Вы находитесь на странице: 1из 8


0 Title
Heat Treatment

2.0 Objectives
o To learn and conduct the methods of heat treatment for engineering material
specifically for metal and alloys.
o To be able to practice the safety operation during process of heat treatment.

3.0 Theory
Heat treatment is the process of heating and cooling metals to achieve desired
physical and mechanical properties through modification of their crystalline structure.
The temperature, length of time, and rate of cooling after heat treatment will all impact
properties dramatically. The most common reasons to heat treat include increasing
strength or hardness, increasing toughness, improving ductility and maximizing
corrosion resistance.

Common heat treatments are:












Annealing is performed to reduce hardness, remove residual stresses,
improve toughness, restore ductility, and to alter various mechanical,
electrical or magnetic properties of material through refinement of
grains. Cooling rate is very slow around 10oC per hour. Process is carried
out in a controlled atmosphere of inert gas to avoid oxidation. It is used
to achieve ductility in work hardened steels. The material is often left in
the oven to cool it in a controllable way.


Hardening is performed to impart strength and hardness to alloys by
heating up to a certain temperature, depending on the material, and
cooling it rapidly. Steel is heated and held there until its carbon is
dissolved, and then cooled rapidly, the carbon does not get sufficient
time to escape and get dissipated in the lattice structure. This helps in
locking the dislocation movements when stresses are applied. Quenching
is performed to cool hot metal rapidly by immersing it in brine (salt
water), water, oil, molten salt, air or gas. Quenching sets up residual
stresses in the work piece and sometimes results in cracks. Residual
stresses are removed by another process called annealing.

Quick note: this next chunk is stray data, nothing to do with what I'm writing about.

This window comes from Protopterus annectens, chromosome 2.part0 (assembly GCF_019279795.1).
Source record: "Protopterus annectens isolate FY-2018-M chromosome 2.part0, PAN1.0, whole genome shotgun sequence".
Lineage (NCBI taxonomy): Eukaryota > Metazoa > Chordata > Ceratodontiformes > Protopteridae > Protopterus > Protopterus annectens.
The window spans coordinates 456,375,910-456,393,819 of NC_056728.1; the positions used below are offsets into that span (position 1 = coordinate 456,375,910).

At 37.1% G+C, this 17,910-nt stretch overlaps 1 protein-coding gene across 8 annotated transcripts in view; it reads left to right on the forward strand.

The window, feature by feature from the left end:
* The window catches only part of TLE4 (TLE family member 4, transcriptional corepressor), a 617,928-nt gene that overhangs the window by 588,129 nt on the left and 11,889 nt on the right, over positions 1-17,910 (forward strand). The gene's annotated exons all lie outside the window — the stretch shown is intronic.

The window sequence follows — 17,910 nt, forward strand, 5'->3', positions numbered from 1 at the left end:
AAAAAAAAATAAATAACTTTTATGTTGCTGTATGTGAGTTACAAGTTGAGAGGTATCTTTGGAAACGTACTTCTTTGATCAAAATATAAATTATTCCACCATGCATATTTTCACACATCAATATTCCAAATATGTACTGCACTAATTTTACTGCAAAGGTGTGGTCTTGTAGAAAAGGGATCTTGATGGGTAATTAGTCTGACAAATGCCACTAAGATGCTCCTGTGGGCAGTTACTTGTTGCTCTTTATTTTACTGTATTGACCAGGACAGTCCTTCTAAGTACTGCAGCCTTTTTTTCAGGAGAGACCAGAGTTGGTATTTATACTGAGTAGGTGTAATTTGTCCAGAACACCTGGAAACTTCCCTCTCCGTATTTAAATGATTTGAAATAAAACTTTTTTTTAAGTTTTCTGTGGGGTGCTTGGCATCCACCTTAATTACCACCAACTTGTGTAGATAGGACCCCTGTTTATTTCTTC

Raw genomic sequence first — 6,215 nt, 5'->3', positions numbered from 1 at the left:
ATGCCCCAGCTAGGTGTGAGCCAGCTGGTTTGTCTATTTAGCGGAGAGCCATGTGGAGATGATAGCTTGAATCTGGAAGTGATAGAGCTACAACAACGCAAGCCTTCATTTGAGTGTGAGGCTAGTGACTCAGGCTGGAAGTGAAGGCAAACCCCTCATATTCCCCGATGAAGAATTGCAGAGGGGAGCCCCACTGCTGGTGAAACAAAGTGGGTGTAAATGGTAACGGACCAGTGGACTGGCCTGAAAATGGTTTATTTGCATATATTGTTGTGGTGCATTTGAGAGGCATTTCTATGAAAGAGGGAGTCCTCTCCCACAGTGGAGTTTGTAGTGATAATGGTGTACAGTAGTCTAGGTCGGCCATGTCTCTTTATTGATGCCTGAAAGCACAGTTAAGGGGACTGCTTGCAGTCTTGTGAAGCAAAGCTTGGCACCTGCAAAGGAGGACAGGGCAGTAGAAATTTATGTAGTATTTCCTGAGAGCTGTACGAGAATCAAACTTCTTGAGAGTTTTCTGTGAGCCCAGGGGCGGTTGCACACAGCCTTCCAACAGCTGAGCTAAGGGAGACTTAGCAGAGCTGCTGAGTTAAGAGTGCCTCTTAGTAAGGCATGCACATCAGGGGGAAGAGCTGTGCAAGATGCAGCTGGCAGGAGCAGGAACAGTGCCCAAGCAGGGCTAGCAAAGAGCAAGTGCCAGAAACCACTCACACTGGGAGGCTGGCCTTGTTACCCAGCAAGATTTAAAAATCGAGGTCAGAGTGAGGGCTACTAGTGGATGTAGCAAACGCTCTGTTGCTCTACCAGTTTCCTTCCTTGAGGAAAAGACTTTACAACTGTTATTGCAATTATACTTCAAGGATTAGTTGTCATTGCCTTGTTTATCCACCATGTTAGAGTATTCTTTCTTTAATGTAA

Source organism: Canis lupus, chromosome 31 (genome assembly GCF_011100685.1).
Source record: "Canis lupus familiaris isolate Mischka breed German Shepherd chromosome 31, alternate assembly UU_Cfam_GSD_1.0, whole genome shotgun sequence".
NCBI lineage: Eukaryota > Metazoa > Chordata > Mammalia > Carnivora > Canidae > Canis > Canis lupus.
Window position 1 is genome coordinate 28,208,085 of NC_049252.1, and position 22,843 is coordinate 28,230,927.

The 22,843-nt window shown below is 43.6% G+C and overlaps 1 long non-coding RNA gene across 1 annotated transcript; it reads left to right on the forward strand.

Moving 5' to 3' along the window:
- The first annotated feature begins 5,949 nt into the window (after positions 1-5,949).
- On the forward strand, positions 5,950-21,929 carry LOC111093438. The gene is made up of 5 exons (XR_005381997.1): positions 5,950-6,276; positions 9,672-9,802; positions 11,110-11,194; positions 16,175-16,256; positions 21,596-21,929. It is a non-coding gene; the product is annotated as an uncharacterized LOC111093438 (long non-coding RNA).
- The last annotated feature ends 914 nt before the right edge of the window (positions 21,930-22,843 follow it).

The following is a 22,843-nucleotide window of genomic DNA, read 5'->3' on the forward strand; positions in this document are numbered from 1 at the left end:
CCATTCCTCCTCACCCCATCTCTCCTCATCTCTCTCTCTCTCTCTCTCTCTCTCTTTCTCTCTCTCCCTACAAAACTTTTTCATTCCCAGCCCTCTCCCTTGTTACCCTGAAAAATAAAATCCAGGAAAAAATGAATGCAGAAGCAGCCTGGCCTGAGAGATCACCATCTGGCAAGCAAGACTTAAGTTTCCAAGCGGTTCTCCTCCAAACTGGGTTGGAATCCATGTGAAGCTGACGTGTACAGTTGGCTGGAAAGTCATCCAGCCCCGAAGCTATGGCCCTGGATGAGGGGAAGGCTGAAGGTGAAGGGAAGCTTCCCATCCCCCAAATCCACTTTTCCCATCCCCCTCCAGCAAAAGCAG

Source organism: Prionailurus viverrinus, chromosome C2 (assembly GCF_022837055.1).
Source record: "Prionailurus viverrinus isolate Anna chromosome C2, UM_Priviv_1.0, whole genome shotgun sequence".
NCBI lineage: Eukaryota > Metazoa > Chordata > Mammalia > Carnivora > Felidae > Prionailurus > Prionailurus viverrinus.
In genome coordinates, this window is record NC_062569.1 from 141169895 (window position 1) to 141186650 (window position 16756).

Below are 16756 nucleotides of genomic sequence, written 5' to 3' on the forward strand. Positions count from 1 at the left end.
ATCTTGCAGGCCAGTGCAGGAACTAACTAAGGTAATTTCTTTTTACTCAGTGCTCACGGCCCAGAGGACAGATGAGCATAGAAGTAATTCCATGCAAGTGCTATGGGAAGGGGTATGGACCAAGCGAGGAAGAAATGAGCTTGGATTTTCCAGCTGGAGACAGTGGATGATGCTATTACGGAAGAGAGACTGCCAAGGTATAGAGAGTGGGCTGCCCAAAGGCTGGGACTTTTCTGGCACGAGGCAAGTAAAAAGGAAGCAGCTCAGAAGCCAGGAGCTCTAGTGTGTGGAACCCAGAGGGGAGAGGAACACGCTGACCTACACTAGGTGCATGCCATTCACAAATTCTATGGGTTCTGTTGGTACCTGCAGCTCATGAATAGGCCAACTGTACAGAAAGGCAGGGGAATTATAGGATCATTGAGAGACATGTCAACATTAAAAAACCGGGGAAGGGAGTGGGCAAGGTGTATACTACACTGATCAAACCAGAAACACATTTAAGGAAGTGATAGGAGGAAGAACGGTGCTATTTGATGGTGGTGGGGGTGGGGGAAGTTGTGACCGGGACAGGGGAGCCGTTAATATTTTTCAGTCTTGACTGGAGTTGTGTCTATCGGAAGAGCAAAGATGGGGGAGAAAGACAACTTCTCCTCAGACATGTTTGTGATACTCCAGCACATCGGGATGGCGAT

The process is similar to annealing and is carried out to avoid excessive
softness in the material. The material is heated above austenitic phase
(1100 C) and then cooled in air. This gives relatively faster cooling and
hence enhanced hardness and less ductility. Normalizing is less expensive
than annealing. In normalization variation in properties of different
sections of a part is achieved. The selection of heat treatment operations
is strongly influenced by the carbon content in the steel.


Martensite is very hard and brittle. Tempering is applied to hardened
steel to reduce brittleness, increase ductility, and toughness and relieve
stresses in martensite structure. In this process, the steel is heated to
lower critical temperature (350-400 C) keeping it there for about one
hour and then cooled slowly at prescribed rate. These processes
increases ductility and toughness but also reduce hardness, strength and
wear resistance marginally. Increase in tempering temperature lowers
the hardness.


Quenching is a process of cooling a metal at a rapid rate. This is most
often done to produce a martensite transformation. In ferrous alloys, this
will often produce a harder metal, while non-ferrous alloys will usually
become softer than normal. To harden by quenching, a metal (usually